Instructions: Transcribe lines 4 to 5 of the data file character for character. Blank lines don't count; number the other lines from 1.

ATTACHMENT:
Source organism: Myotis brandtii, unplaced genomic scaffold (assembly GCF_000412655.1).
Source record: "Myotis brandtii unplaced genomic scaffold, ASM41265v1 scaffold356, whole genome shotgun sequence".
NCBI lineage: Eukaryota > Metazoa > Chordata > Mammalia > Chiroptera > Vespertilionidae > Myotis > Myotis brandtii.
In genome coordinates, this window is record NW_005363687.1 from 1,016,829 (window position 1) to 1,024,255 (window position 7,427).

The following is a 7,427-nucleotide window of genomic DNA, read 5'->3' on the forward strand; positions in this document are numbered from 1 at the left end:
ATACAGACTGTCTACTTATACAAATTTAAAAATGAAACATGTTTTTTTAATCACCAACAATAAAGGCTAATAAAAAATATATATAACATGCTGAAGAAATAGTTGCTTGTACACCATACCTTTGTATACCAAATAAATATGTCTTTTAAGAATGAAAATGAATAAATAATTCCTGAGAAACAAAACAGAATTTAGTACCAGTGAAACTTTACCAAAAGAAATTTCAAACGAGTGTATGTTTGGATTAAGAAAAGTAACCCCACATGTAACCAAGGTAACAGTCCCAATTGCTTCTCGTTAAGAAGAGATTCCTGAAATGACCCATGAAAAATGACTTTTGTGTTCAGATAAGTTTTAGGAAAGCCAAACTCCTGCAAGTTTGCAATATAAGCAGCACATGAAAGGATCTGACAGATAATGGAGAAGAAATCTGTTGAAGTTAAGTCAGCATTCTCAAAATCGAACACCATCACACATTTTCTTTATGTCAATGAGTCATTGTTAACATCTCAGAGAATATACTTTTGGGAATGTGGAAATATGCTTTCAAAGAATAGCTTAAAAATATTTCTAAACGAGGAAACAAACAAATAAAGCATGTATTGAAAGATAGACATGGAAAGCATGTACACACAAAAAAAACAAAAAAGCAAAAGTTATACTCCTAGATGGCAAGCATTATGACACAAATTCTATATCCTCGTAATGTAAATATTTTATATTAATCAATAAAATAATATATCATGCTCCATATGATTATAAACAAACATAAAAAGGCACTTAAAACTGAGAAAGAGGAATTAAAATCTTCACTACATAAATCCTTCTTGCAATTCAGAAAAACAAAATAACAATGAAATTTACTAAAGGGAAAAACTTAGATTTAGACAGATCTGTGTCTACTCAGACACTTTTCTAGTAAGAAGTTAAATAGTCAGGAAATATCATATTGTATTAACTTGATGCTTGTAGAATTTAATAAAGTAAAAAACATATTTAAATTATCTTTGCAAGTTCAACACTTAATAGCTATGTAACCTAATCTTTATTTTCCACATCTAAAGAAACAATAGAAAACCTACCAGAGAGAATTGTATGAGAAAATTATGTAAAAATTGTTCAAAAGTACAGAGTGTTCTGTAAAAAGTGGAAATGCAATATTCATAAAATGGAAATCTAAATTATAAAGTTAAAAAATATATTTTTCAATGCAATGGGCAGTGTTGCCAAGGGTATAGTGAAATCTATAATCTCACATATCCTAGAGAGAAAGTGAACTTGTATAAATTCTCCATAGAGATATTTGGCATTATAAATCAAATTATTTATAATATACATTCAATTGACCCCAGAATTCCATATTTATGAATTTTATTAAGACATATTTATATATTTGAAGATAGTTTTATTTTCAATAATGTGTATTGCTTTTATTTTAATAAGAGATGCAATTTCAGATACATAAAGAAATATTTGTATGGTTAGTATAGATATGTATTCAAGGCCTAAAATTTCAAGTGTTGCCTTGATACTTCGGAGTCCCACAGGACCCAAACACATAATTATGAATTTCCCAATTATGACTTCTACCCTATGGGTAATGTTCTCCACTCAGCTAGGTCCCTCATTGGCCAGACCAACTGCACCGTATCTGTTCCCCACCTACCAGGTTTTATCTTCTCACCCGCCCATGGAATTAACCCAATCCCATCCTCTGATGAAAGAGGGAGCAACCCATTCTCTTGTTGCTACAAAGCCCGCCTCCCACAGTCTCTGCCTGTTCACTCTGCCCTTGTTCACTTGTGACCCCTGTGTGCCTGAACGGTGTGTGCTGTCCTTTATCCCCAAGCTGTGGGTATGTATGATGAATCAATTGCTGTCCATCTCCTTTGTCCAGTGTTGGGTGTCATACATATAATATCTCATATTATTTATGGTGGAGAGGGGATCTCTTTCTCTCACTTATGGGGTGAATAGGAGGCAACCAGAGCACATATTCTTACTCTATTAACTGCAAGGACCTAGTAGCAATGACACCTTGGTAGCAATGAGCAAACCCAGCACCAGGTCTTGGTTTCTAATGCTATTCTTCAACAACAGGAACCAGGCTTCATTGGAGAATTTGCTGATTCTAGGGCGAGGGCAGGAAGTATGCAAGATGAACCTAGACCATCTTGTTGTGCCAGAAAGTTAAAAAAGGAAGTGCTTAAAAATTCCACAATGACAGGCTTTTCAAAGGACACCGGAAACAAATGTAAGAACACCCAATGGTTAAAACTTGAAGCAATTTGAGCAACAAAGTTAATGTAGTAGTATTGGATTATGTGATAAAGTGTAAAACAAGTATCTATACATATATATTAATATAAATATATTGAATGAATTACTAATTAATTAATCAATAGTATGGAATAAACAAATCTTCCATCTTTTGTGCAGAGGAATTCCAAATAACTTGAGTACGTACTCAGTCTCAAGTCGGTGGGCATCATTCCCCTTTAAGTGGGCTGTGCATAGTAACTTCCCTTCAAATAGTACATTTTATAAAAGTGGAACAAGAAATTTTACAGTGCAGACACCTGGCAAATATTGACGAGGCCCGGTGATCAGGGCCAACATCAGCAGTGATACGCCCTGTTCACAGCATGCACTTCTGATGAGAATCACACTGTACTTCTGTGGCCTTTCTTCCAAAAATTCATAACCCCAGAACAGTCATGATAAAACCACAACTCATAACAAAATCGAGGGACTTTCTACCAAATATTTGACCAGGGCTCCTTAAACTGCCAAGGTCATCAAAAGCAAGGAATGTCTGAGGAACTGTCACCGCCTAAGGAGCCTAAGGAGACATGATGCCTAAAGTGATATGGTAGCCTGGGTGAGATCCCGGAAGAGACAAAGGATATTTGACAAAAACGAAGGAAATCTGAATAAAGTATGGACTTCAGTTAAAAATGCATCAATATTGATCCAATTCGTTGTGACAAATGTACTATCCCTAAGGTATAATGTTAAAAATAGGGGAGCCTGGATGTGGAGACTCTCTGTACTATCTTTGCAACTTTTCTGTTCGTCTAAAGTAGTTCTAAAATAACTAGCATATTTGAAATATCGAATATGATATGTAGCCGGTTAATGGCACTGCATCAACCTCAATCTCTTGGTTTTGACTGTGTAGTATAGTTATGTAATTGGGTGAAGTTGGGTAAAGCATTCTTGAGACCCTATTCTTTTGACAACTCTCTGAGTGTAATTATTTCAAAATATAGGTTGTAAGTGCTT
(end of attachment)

In genome coordinates, this window is record NW_005363687.1 from 1,016,829 (window position 1) to 1,024,255 (window position 7,427).

The following is a 7,427-nucleotide window of genomic DNA, read 5'->3' on the forward strand; positions in this document are numbered from 1 at the left end: